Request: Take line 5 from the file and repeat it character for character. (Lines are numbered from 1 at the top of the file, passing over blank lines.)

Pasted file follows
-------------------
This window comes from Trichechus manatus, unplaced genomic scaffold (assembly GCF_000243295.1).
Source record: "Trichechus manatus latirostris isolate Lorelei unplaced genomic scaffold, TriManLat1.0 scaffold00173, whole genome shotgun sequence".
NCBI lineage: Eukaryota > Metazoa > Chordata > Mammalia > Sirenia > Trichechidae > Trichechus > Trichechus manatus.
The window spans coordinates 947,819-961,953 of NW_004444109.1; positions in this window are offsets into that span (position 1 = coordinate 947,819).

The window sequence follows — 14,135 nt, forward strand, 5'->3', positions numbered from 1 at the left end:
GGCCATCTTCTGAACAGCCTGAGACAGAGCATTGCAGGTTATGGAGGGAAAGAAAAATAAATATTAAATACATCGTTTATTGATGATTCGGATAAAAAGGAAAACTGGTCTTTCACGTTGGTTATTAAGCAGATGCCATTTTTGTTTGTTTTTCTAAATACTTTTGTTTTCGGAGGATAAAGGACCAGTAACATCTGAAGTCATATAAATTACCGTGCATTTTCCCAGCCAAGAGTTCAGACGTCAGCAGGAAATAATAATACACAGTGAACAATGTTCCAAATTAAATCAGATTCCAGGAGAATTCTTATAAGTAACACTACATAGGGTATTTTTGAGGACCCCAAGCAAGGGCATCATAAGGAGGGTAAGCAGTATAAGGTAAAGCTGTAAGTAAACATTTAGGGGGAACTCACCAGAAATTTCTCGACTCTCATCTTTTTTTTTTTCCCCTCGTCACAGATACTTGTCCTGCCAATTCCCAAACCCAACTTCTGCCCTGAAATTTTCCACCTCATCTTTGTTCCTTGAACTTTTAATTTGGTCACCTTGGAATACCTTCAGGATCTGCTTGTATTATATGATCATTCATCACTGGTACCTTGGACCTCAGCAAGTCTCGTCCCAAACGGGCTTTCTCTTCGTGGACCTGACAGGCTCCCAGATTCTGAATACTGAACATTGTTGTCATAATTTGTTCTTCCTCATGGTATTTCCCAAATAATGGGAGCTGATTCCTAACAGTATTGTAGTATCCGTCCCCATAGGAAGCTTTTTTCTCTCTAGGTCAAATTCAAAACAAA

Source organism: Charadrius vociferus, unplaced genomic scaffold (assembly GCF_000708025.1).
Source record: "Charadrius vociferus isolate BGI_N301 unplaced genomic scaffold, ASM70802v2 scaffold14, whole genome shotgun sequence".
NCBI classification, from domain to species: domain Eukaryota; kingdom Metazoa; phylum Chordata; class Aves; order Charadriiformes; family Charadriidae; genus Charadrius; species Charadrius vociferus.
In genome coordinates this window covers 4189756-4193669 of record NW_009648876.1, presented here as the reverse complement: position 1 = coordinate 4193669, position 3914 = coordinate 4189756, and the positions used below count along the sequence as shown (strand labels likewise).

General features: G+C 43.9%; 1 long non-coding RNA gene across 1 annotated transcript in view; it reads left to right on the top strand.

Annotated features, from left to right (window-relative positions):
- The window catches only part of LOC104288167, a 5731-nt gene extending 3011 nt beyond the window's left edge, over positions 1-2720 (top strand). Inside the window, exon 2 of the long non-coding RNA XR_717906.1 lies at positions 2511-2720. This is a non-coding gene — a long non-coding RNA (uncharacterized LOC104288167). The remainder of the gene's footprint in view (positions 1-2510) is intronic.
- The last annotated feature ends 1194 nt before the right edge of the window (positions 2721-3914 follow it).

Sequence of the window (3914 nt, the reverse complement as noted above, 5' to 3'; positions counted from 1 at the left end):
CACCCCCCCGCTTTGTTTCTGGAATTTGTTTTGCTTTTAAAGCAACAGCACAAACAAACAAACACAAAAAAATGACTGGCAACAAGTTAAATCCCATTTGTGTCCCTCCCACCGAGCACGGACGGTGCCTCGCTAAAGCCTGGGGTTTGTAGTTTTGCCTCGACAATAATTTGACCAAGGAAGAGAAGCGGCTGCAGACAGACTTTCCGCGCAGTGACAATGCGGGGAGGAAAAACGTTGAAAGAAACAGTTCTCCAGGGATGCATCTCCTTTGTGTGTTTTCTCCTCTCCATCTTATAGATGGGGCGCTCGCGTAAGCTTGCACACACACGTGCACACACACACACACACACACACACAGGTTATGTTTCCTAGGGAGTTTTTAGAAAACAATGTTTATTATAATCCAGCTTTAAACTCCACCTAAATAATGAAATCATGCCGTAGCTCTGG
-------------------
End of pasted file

The window sequence follows — 14,135 nt, forward strand, 5'->3', positions numbered from 1 at the left end: